2/24/2016

Dealing with the Romanticization of Exhaustion

Hi there! A longer, more personal post with some advice, here. If you aren't interested in this, feel free to check out some more lighthearted, fun things like this video of puppies playing or this Melissa McCarthy clip from SNL.


I am a fairly competitive person. I usually credit my craziness to my ambition, high goals, and incredible standards, but I think most of it stems from my need to compare myself to others. "You are your own worst critic" may just be the most accurate statement on the status of my self-confidence.

Lately I have caught myself constantly thinking "I wish I was more like so-and-so" or "so-and-so does so much, I feel like I'm not doing anything." I average five to six hours of sleep a night and am constantly running between multiple organization meetings or rushing to do homework for my twenty-two credit course load - I'm not sure I actually have the grounds to say I don't do anything.

It wasn't until I read this article a wonderful friend of mine shared on Facebook that I really realized I have fallen victim to my generation's latest vogue: romanticizing exhaustion.

One of my best friends, Cat, and I call ourselves twins, a moniker earned from similar drives, ambitions, and physical characteristics. One of the biggest ways we have bonded, however, is over complaining about our schedules, often involving sentences like "I have to wear business professional all day because I have four classes, work, and three meetings" or "I'll probably pull an all-nighter because I won't get out of a meeting until late, then I need to go write a paper I have been putting off for two days, and I have an exam after so I might as well not sleep."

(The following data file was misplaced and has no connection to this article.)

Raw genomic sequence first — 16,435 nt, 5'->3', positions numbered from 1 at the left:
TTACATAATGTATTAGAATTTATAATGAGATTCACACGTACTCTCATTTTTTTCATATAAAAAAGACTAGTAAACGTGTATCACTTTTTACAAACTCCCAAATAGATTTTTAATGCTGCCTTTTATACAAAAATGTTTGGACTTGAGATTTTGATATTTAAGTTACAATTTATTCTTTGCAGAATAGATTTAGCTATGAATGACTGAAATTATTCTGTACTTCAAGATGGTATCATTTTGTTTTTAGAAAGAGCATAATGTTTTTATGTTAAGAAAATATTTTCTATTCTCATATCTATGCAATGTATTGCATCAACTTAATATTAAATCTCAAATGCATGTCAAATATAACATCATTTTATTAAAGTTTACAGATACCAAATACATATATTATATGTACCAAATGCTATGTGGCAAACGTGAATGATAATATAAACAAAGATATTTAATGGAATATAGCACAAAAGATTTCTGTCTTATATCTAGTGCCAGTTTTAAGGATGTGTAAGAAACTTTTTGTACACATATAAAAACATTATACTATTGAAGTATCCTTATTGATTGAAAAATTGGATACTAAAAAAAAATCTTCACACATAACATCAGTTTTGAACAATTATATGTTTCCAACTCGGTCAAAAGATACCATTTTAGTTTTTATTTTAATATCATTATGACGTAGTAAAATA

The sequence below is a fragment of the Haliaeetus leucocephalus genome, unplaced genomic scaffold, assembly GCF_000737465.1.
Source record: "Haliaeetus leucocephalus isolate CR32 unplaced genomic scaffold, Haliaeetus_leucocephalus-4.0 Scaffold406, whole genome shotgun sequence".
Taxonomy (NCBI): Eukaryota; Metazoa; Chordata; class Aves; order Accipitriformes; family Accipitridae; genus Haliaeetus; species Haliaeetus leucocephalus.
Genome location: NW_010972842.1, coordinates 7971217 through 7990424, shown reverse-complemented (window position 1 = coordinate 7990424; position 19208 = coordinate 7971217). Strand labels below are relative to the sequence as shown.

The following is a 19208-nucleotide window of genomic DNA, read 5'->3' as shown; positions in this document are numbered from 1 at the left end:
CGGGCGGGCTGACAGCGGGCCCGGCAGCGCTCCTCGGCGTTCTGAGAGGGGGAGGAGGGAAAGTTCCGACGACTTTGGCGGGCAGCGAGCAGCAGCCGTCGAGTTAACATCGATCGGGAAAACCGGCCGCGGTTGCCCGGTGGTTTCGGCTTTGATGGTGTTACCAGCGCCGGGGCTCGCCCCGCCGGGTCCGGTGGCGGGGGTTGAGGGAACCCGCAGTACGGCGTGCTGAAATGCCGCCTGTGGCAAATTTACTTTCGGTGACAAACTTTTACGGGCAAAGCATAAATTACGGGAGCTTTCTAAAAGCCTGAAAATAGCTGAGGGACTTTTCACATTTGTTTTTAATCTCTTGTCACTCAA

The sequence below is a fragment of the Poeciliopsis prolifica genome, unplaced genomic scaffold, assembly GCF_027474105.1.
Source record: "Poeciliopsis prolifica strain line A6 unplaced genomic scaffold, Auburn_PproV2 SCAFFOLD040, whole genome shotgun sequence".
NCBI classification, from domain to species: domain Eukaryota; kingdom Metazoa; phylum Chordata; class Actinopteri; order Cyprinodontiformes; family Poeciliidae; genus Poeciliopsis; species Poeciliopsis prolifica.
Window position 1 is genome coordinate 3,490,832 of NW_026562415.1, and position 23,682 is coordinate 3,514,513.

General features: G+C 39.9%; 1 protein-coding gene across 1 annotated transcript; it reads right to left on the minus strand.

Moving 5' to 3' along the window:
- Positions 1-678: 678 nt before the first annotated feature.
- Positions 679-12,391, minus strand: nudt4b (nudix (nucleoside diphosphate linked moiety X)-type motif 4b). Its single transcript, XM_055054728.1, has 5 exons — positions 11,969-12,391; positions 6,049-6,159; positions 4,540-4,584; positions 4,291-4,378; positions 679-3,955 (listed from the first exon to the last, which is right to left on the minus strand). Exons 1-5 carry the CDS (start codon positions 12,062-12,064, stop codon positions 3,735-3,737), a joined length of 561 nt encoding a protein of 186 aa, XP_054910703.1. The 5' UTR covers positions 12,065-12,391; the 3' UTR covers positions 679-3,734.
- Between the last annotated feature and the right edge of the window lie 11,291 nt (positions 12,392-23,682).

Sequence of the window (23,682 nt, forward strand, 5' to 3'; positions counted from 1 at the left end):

If you're dealing with this problem too, you may scoff at the advice I'm about to pass on, but if you happen to have any advice, please feel free to share your ideas in the comments!

While walking home from a late meeting the other night with a new friend of mine, H, I made a comparison saying that H does so much and that even with all the things I do, I'm a few levels below him. H proceeded to give me the talking-to I needed, explaining that one should never just compare number of commitments. "Think of it like stacks of books," he said. "I could have fifty small books and you could have a single book with the same total pages, but it's not the number of books that matters so much as the knowledge and happiness you glean from them." Does that make sense to y'all?

The next time you freak out about how it sounds when someone says they have dozens of responsibilities, kill the comparisons by reminding yourself the impacts you have already made and how those have made you happy.

How have you dealt with society's current romanticization of exhaustion? Share your tips below!

xx
Catch you next time.

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